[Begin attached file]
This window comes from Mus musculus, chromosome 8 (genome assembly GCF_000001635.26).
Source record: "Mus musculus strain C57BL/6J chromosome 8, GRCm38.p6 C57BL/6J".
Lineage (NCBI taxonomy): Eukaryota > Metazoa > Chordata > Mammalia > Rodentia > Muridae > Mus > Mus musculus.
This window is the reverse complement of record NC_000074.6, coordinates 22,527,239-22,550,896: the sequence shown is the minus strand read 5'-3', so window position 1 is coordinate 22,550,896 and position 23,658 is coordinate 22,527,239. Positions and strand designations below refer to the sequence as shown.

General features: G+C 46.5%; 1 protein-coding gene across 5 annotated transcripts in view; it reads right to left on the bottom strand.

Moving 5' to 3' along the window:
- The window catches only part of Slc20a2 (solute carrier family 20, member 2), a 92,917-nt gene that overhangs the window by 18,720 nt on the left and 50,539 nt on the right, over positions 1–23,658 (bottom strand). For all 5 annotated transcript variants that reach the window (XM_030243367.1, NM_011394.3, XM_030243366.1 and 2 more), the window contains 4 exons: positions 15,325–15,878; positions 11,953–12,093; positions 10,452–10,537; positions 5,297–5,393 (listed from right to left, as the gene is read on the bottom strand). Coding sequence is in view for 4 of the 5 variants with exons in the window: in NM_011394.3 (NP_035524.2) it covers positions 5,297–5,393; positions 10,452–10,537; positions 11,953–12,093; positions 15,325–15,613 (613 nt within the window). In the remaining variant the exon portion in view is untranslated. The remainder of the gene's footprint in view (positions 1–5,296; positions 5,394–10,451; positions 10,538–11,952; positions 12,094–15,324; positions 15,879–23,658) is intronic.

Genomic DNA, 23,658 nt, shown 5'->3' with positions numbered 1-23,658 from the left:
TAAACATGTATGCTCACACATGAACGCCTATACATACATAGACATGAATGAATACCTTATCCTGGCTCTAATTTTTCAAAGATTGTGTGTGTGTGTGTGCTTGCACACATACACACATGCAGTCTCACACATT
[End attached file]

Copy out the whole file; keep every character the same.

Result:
This window comes from Mus musculus, chromosome 8 (genome assembly GCF_000001635.26).
Source record: "Mus musculus strain C57BL/6J chromosome 8, GRCm38.p6 C57BL/6J".
Lineage (NCBI taxonomy): Eukaryota > Metazoa > Chordata > Mammalia > Rodentia > Muridae > Mus > Mus musculus.
This window is the reverse complement of record NC_000074.6, coordinates 22,527,239-22,550,896: the sequence shown is the minus strand read 5'-3', so window position 1 is coordinate 22,550,896 and position 23,658 is coordinate 22,527,239. Positions and strand designations below refer to the sequence as shown.

General features: G+C 46.5%; 1 protein-coding gene across 5 annotated transcripts in view; it reads right to left on the bottom strand.

Moving 5' to 3' along the window:
- The window catches only part of Slc20a2 (solute carrier family 20, member 2), a 92,917-nt gene that overhangs the window by 18,720 nt on the left and 50,539 nt on the right, over positions 1–23,658 (bottom strand). For all 5 annotated transcript variants that reach the window (XM_030243367.1, NM_011394.3, XM_030243366.1 and 2 more), the window contains 4 exons: positions 15,325–15,878; positions 11,953–12,093; positions 10,452–10,537; positions 5,297–5,393 (listed from right to left, as the gene is read on the bottom strand). Coding sequence is in view for 4 of the 5 variants with exons in the window: in NM_011394.3 (NP_035524.2) it covers positions 5,297–5,393; positions 10,452–10,537; positions 11,953–12,093; positions 15,325–15,613 (613 nt within the window). In the remaining variant the exon portion in view is untranslated. The remainder of the gene's footprint in view (positions 1–5,296; positions 5,394–10,451; positions 10,538–11,952; positions 12,094–15,324; positions 15,879–23,658) is intronic.

Genomic DNA, 23,658 nt, shown 5'->3' with positions numbered 1-23,658 from the left:
TAAACATGTATGCTCACACATGAACGCCTATACATACATAGACATGAATGAATACCTTATCCTGGCTCTAATTTTTCAAAGATTGTGTGTGTGTGTGTGCTTGCACACATACACACATGCAGTCTCACACATT